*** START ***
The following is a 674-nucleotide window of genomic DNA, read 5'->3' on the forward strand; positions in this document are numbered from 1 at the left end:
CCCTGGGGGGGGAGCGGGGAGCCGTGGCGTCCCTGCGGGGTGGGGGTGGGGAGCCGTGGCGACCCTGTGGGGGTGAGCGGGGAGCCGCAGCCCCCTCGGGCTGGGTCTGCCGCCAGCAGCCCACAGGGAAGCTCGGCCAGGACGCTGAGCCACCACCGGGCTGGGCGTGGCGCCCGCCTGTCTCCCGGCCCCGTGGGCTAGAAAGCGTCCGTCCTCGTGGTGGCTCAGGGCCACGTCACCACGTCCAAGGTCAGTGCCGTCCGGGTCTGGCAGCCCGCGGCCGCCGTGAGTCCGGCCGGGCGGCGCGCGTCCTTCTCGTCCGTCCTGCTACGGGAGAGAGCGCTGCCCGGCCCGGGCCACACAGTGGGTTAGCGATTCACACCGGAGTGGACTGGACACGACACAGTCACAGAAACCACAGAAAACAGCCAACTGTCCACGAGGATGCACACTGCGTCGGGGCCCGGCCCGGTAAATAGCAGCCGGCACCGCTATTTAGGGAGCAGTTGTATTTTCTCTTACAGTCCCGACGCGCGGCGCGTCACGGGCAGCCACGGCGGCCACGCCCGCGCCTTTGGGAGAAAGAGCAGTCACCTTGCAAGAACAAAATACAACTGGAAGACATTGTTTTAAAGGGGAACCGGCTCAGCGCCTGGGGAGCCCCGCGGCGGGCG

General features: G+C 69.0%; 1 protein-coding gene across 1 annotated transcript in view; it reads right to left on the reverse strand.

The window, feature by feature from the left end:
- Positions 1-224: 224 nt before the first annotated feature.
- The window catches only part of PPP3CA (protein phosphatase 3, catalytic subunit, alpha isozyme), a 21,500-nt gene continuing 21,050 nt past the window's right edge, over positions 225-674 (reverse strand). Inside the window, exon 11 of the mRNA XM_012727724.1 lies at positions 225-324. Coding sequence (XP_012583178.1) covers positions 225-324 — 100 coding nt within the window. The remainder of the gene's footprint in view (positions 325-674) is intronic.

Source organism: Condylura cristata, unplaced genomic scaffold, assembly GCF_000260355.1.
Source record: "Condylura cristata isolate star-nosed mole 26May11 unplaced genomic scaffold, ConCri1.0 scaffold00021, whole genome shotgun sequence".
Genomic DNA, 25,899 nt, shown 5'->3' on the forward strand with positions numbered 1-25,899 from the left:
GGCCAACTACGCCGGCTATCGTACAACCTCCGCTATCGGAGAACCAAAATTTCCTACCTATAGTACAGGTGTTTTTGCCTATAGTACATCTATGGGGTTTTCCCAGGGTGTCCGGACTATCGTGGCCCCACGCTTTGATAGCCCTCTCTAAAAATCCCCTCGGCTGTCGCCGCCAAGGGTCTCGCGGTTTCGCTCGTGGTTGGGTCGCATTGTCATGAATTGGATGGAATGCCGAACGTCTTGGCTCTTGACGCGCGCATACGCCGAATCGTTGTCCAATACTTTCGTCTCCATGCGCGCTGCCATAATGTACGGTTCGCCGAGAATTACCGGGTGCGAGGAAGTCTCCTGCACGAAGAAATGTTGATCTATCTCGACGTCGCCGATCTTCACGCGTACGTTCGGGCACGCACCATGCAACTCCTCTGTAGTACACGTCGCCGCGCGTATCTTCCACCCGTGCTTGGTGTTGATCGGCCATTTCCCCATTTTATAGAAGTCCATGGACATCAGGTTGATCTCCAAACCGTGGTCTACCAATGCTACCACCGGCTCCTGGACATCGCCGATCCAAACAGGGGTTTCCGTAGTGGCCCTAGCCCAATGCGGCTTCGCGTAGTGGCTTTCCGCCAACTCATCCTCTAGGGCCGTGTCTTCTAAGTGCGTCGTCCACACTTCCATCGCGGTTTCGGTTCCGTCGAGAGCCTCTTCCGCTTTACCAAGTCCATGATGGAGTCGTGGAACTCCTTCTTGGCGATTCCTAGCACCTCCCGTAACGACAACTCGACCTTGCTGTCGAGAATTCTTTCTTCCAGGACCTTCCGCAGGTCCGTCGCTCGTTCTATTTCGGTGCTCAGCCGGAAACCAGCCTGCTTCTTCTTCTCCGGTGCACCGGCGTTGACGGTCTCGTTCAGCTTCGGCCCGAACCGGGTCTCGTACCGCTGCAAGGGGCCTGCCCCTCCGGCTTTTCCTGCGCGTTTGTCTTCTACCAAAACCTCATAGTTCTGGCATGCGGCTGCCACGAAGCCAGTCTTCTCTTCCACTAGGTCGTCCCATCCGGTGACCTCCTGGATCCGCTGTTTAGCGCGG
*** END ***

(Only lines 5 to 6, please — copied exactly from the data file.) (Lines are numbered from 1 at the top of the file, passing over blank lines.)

- Positions 1-224: 224 nt before the first annotated feature.
- The window catches only part of PPP3CA (protein phosphatase 3, catalytic subunit, alpha isozyme), a 21,500-nt gene continuing 21,050 nt past the window's right edge, over positions 225-674 (reverse strand). Inside the window, exon 11 of the mRNA XM_012727724.1 lies at positions 225-324. Coding sequence (XP_012583178.1) covers positions 225-324 — 100 coding nt within the window. The remainder of the gene's footprint in view (positions 325-674) is intronic.